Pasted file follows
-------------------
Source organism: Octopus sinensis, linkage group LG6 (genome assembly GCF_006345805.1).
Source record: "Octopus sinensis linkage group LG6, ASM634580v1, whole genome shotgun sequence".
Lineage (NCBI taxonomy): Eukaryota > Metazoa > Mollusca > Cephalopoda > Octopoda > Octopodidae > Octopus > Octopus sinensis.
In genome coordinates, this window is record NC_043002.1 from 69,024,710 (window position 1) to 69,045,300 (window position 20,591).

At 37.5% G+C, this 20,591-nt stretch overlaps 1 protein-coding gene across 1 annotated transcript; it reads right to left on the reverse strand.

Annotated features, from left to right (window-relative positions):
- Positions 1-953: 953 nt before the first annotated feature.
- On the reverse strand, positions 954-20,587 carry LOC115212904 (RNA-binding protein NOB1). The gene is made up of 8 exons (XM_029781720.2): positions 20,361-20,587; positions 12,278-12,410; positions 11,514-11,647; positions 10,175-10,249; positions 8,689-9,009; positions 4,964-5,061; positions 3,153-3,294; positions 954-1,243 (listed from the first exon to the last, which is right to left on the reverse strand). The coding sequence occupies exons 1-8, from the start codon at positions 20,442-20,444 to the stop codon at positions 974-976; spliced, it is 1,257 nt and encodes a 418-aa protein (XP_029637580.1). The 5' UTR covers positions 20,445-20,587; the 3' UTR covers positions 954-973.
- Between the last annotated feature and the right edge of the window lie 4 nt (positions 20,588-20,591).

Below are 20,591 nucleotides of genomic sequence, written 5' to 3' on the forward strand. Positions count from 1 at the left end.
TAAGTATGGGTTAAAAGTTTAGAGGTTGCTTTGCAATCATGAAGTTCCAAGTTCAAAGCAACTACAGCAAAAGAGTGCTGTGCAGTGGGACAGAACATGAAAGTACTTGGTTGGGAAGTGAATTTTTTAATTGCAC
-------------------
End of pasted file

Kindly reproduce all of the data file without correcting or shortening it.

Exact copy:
Source organism: Octopus sinensis, linkage group LG6 (genome assembly GCF_006345805.1).
Source record: "Octopus sinensis linkage group LG6, ASM634580v1, whole genome shotgun sequence".
Lineage (NCBI taxonomy): Eukaryota > Metazoa > Mollusca > Cephalopoda > Octopoda > Octopodidae > Octopus > Octopus sinensis.
In genome coordinates, this window is record NC_043002.1 from 69,024,710 (window position 1) to 69,045,300 (window position 20,591).

At 37.5% G+C, this 20,591-nt stretch overlaps 1 protein-coding gene across 1 annotated transcript; it reads right to left on the reverse strand.

Annotated features, from left to right (window-relative positions):
- Positions 1-953: 953 nt before the first annotated feature.
- On the reverse strand, positions 954-20,587 carry LOC115212904 (RNA-binding protein NOB1). The gene is made up of 8 exons (XM_029781720.2): positions 20,361-20,587; positions 12,278-12,410; positions 11,514-11,647; positions 10,175-10,249; positions 8,689-9,009; positions 4,964-5,061; positions 3,153-3,294; positions 954-1,243 (listed from the first exon to the last, which is right to left on the reverse strand). The coding sequence occupies exons 1-8, from the start codon at positions 20,442-20,444 to the stop codon at positions 974-976; spliced, it is 1,257 nt and encodes a 418-aa protein (XP_029637580.1). The 5' UTR covers positions 20,445-20,587; the 3' UTR covers positions 954-973.
- Between the last annotated feature and the right edge of the window lie 4 nt (positions 20,588-20,591).

Below are 20,591 nucleotides of genomic sequence, written 5' to 3' on the forward strand. Positions count from 1 at the left end.
TAAGTATGGGTTAAAAGTTTAGAGGTTGCTTTGCAATCATGAAGTTCCAAGTTCAAAGCAACTACAGCAAAAGAGTGCTGTGCAGTGGGACAGAACATGAAAGTACTTGGTTGGGAAGTGAATTTTTTAATTGCAC